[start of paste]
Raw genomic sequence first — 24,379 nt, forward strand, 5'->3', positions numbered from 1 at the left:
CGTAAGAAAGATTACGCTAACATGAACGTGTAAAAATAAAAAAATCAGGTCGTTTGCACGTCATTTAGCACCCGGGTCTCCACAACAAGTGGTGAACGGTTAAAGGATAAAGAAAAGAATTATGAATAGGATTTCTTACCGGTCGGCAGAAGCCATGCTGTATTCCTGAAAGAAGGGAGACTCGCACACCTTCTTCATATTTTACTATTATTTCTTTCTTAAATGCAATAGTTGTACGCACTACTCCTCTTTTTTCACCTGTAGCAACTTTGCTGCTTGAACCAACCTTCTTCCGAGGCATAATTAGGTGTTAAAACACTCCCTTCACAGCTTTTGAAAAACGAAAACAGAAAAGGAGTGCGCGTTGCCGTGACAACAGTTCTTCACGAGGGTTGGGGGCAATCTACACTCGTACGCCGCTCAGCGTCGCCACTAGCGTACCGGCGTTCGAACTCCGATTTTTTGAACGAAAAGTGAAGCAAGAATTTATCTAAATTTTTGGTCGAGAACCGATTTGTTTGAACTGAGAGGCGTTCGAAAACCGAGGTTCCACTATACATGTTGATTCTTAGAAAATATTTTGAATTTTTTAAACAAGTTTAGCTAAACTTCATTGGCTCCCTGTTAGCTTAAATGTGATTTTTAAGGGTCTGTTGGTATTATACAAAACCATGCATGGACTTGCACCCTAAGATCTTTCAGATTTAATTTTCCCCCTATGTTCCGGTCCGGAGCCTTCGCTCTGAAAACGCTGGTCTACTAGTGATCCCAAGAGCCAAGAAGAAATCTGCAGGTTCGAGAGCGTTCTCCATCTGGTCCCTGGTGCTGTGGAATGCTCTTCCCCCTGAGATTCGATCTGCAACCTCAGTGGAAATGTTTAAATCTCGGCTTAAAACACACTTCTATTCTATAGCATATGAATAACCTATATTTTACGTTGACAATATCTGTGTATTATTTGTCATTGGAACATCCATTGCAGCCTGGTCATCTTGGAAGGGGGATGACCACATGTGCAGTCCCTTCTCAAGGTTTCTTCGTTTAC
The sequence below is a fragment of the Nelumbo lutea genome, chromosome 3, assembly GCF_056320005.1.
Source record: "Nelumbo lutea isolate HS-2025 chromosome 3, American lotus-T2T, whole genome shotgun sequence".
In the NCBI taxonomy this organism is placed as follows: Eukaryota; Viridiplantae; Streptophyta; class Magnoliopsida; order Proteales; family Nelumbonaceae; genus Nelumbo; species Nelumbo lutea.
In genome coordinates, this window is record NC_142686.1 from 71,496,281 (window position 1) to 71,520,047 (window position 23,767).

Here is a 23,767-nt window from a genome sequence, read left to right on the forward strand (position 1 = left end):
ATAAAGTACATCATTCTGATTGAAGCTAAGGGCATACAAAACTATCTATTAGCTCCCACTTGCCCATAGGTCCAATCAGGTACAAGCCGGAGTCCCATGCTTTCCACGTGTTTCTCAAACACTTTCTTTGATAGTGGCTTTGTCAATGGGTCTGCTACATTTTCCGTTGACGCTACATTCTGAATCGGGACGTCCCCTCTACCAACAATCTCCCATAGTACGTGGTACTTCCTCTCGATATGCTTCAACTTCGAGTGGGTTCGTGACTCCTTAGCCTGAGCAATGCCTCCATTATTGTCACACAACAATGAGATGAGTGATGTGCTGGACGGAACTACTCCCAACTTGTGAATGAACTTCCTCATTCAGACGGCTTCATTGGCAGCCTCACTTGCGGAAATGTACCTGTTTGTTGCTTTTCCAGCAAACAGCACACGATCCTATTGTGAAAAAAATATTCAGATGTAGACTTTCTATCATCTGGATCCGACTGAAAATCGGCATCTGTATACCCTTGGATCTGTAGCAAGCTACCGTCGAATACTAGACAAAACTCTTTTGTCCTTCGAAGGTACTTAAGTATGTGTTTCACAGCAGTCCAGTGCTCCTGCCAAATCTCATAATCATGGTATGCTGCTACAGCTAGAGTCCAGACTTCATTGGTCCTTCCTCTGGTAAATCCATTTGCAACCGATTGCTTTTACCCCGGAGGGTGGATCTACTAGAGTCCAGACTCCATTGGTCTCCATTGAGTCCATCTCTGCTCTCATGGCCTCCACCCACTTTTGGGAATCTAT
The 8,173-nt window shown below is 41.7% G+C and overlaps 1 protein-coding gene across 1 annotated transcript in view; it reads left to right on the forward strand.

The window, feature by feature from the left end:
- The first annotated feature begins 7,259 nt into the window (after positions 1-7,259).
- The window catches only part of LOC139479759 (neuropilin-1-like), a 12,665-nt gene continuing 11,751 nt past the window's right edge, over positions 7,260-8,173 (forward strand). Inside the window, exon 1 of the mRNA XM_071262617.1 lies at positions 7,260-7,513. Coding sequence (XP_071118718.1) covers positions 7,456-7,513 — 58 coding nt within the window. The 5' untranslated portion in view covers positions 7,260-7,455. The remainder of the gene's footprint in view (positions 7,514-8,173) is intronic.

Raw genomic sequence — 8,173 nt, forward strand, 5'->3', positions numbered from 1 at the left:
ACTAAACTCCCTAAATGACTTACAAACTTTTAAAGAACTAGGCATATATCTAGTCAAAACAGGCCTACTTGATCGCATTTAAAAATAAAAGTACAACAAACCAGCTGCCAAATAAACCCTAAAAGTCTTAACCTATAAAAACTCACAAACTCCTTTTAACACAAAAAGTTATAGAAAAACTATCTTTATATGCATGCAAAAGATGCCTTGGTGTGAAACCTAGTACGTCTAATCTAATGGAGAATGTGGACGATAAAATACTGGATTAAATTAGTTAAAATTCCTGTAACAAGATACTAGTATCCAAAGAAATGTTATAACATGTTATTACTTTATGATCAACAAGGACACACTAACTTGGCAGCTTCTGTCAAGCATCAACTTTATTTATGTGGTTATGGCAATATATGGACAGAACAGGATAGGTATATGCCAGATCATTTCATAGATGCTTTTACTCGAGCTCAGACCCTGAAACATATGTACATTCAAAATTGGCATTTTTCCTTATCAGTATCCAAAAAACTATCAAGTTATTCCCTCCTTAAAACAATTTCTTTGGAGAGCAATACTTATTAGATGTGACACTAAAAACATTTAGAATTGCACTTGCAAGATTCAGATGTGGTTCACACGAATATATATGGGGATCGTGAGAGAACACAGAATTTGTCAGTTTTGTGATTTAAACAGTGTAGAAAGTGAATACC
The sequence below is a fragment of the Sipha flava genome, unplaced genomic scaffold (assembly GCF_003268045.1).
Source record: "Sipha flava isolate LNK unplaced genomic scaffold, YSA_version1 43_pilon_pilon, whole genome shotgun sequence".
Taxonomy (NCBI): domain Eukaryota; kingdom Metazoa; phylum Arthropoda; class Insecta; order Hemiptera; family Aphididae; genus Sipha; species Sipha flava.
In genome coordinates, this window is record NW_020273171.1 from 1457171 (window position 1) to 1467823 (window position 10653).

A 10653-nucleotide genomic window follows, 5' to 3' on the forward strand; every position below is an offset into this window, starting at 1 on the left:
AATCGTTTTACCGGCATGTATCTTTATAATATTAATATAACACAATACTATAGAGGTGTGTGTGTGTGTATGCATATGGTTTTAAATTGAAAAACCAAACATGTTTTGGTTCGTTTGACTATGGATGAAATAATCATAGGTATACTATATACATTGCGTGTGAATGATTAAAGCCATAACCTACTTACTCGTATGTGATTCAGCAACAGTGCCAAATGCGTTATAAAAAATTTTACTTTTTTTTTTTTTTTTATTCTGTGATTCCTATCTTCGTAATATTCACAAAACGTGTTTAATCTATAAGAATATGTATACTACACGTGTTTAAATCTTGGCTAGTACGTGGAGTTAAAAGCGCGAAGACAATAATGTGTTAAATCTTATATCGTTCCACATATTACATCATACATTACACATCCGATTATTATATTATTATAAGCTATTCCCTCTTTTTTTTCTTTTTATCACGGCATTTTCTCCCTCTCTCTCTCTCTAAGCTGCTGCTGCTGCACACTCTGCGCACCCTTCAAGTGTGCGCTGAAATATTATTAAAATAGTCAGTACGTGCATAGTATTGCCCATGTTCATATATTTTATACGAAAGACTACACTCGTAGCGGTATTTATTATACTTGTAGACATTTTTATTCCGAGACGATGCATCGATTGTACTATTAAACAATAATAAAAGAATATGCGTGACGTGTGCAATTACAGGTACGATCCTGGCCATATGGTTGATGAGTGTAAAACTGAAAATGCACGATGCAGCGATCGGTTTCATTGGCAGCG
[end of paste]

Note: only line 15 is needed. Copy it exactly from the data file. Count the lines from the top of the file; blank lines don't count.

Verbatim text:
The sequence below is a fragment of the Sipha flava genome, unplaced genomic scaffold (assembly GCF_003268045.1).